Our 2023 highlights included national recognition for our early childhood reporting and research, the ripple effects of our blitz of all 58 community colleges, completing the 100-county Extra Miles Tour, and providing strategic support in Canton and Haywood County, which had the state’s largest layoff of the year.
One highlight was the work that went into Hannah’s report that we released last week:
In fall 2022, EdNC visited all 58 community colleges as part of our Impact58 blitz thanks to the leadership of Alessandra Quattrocchi. We learned about early colleges, dual enrollment, funding, and more.
Our research during the blitz led our leadership team to identify five indicators that contribute to the financial health of the colleges and impact how well colleges are able to serve their communities. Hannah McClellan then conducted in-depth research on the five indicators, including 1) individual state budget appropriations, 2) county support, 3) the rate of dual enrollment, 4) foundations and philanthropic support, and 5) receipts from student tuition and other fees.
I encourage you to read the rest of EdNC’s annual report on our website.
North Carolina once led the way in early childhood policy and investment. Five other states are showing us how to do it again.
Last week, Liz and Katie published research following their tour of five different states leading the way on early care and education. They found four effective strategies those states used to move toward making early child care and education a public good: advocacy from the business community, grassroots organizing, streamlining governance, and identifying/creating new funding streams.
I encourage you to read their full report. Here’s a note from Katie and Liz on how early child care connects to the postsecondary space.
Community college leaders have identified the child care crisis as a barrier to parents’ educational journeys and faculty members’ ability to thrive. And as the top educator of early childhood teachers, our community colleges play a critical role in solving the systemic issues of child care in our communities.
Child care programs face a financial cliff this summer that will further limit families’ access to affordable, high-quality care. EdNC’s early childhood team wanted to know what other states were doing to support their youngest learners, so we travelled to five states that are leading the way in early childhood policy and investment. We identified four strategies that helped these states step into the leadership role once held by North Carolina.
Then we spoke with more than a dozen experts from across the state to see how these strategies could work in our state. We learned it’s not too late for North Carolina to save our youngest students from going over the cliff.
The NextNC Scholarship was a topic of conversation at FAFSA Days across the state. Here are the details on the scholarship, from NC Newsline:
North Carolina students whose families make $80,000 or less are eligible for a minimum $5,000 scholarship at any of the UNC System’s 16 universities, the system office announced this week. Families with greater financial need could see more aid.
The Next NC Scholarship, a combination of federal Pell grants and state funded financial aid, is open to qualifying families who fill out the Free Application for Federal Student Aid (FAFSA) by June 1.
The scholarship, open to all state residents with a high school diploma or equivalent whose households make $80,000 or less, also covers all tuition and fees at any of the state’s 58 community colleges. Students attending one of North Carolina’s community colleges will receive at least $3,000.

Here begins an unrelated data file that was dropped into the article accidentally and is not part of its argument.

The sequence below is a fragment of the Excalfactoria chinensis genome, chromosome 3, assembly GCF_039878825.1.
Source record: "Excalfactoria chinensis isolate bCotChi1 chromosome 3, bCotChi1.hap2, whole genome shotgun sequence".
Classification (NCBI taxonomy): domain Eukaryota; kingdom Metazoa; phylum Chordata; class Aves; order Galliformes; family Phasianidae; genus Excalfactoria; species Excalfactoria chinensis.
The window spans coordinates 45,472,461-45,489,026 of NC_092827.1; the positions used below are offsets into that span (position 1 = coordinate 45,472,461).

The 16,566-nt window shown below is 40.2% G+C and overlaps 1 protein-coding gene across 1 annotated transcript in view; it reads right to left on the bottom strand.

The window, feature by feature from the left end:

Pitt Community College President Lawrence Rouse announced his retirement last week. Rouse will step aside this summer. Rouse told WNCT: “I will cherish the memories and relationships that were formed here at PCC, and I look forward to witnessing the college’s continued growth and success. As I step into this new chapter of my life, I am confident that PCC is poised for a bright future, with great accomplishments ahead.”
Cape Fear Community College announced that Dan Saklad pledged $3 million to name a school building the Dan and Sheila Saklad Health and Human Services Center. It ranks as the largest naming gift received by the college.
Craven Community College received a $10,000 grant from First Citizens Bank for Volt Center scholarships. Those scholarships will go toward workforce training and trade certifications to unemployed, underemployed, and justice-involved individuals in the community.
First Lady Jill Biden visited Forsyth Tech last week. Her visit coincided with the announcement of a $30 million dollar investment from the National Science Foundation:
Half of the funds will go to what’s called the “Piedmont Triad Regenerative Medicine Engine.”
The regional team includes Forsyth Tech, North Carolina Agricultural and Technical State University, the RegenMed Development Organization, and Winston-Salem State University. It will be led by the Wake Forest Institute of Regenerative Medicine.
Richmond Community College has been designated as a National Center of Academic Excellence in Cyber Defense Education (CAE-CD) by the National Security Agency (NSA) and the Department of Homeland Security (DHS), according to a release from the college.
Other higher education reads
The proposed restructuring of Pennsylvania’s higher education system caught my eye last week. Inside Higher Ed has the details:
Pennsylvania governor Josh Shapiro on Friday announced plans for a sweeping overhaul of the state’s higher education system as part of an initiative focused on workforce development and boosting college access, maintaining affordability and shoring up 25 state institutions.
The multipronged approach includes consolidating the governance of two- and four-year institutions at a time of limited state resources and a greater supply of colleges than students. It also includes a new funding formula.
Under the new proposal, 10 public universities which are part of the Pennsylvania State System of Higher Education (PASSHE) and all 15 of the state’s community colleges would come under the purview of one governing body but would remain independent institutions. There are no current plans to close campuses, cut staff or merge any of the individual institutions, according to Emily Roderick, a spokesperson for the governor.
The plan also includes a significant tuition reduction for low- and middle-income students, requiring them to pay only $1,000 per semester instead of the average $7,716 it normally costs to attend a PASSHE institution. The proposal would set up an increase in state funding based on a new formula based partially on institutional performance.